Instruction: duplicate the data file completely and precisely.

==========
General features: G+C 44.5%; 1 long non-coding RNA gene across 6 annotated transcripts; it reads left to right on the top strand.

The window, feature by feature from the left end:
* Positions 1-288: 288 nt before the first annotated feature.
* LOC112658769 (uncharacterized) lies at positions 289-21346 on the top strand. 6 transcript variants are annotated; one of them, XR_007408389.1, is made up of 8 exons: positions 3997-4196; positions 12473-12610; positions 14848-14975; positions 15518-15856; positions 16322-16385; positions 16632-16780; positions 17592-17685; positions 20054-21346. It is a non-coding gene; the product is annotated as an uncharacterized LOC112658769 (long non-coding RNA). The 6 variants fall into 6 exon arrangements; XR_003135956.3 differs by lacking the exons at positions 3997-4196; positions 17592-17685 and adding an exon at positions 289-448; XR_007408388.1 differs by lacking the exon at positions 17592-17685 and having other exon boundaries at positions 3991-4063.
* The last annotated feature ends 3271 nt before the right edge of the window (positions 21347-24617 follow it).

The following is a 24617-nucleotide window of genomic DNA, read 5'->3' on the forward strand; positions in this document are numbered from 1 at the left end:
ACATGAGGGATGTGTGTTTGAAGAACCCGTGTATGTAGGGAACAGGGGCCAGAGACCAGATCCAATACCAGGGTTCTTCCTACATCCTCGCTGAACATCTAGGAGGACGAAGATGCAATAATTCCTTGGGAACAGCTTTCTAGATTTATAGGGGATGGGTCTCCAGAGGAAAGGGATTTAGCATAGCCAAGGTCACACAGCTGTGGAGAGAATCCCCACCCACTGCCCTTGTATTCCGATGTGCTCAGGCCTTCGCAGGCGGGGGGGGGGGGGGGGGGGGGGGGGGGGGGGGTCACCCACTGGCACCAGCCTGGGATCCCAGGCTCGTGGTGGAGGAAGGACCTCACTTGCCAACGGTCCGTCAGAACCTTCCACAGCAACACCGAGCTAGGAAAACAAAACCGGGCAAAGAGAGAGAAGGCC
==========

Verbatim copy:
General features: G+C 44.5%; 1 long non-coding RNA gene across 6 annotated transcripts; it reads left to right on the top strand.

The window, feature by feature from the left end:
* Positions 1-288: 288 nt before the first annotated feature.
* LOC112658769 (uncharacterized) lies at positions 289-21346 on the top strand. 6 transcript variants are annotated; one of them, XR_007408389.1, is made up of 8 exons: positions 3997-4196; positions 12473-12610; positions 14848-14975; positions 15518-15856; positions 16322-16385; positions 16632-16780; positions 17592-17685; positions 20054-21346. It is a non-coding gene; the product is annotated as an uncharacterized LOC112658769 (long non-coding RNA). The 6 variants fall into 6 exon arrangements; XR_003135956.3 differs by lacking the exons at positions 3997-4196; positions 17592-17685 and adding an exon at positions 289-448; XR_007408388.1 differs by lacking the exon at positions 17592-17685 and having other exon boundaries at positions 3991-4063.
* The last annotated feature ends 3271 nt before the right edge of the window (positions 21347-24617 follow it).

The following is a 24617-nucleotide window of genomic DNA, read 5'->3' on the forward strand; positions in this document are numbered from 1 at the left end:
ACATGAGGGATGTGTGTTTGAAGAACCCGTGTATGTAGGGAACAGGGGCCAGAGACCAGATCCAATACCAGGGTTCTTCCTACATCCTCGCTGAACATCTAGGAGGACGAAGATGCAATAATTCCTTGGGAACAGCTTTCTAGATTTATAGGGGATGGGTCTCCAGAGGAAAGGGATTTAGCATAGCCAAGGTCACACAGCTGTGGAGAGAATCCCCACCCACTGCCCTTGTATTCCGATGTGCTCAGGCCTTCGCAGGCGGGGGGGGGGGGGGGGGGGGGGGGGGGGGGGGTCACCCACTGGCACCAGCCTGGGATCCCAGGCTCGTGGTGGAGGAAGGACCTCACTTGCCAACGGTCCGTCAGAACCTTCCACAGCAACACCGAGCTAGGAAAACAAAACCGGGCAAAGAGAGAGAAGGCC